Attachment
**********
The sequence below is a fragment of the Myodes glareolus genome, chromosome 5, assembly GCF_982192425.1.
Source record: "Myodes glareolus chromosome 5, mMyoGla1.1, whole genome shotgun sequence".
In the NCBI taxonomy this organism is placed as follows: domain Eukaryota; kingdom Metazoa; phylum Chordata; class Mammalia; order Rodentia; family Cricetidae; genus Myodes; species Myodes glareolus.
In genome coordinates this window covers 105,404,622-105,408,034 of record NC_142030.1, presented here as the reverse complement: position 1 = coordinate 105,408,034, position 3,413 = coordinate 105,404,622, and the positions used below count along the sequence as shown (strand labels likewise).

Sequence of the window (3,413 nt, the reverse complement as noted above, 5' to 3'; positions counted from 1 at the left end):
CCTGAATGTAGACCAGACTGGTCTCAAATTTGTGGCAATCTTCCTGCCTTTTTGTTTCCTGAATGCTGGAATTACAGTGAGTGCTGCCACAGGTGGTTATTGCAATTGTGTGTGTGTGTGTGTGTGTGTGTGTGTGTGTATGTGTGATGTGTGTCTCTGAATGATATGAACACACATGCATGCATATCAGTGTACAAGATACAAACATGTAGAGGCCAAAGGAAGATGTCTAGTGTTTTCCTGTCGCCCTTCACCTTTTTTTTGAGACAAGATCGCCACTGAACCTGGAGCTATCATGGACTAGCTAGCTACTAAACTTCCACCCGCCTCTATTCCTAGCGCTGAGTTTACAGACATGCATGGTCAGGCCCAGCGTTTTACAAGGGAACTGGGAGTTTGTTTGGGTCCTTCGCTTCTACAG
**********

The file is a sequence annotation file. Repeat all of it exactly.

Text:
The sequence below is a fragment of the Myodes glareolus genome, chromosome 5, assembly GCF_982192425.1.
Source record: "Myodes glareolus chromosome 5, mMyoGla1.1, whole genome shotgun sequence".
In the NCBI taxonomy this organism is placed as follows: domain Eukaryota; kingdom Metazoa; phylum Chordata; class Mammalia; order Rodentia; family Cricetidae; genus Myodes; species Myodes glareolus.
In genome coordinates this window covers 105,404,622-105,408,034 of record NC_142030.1, presented here as the reverse complement: position 1 = coordinate 105,408,034, position 3,413 = coordinate 105,404,622, and the positions used below count along the sequence as shown (strand labels likewise).

Sequence of the window (3,413 nt, the reverse complement as noted above, 5' to 3'; positions counted from 1 at the left end):
CCTGAATGTAGACCAGACTGGTCTCAAATTTGTGGCAATCTTCCTGCCTTTTTGTTTCCTGAATGCTGGAATTACAGTGAGTGCTGCCACAGGTGGTTATTGCAATTGTGTGTGTGTGTGTGTGTGTGTGTGTGTGTGTATGTGTGATGTGTGTCTCTGAATGATATGAACACACATGCATGCATATCAGTGTACAAGATACAAACATGTAGAGGCCAAAGGAAGATGTCTAGTGTTTTCCTGTCGCCCTTCACCTTTTTTTTGAGACAAGATCGCCACTGAACCTGGAGCTATCATGGACTAGCTAGCTACTAAACTTCCACCCGCCTCTATTCCTAGCGCTGAGTTTACAGACATGCATGGTCAGGCCCAGCGTTTTACAAGGGAACTGGGAGTTTGTTTGGGTCCTTCGCTTCTACAG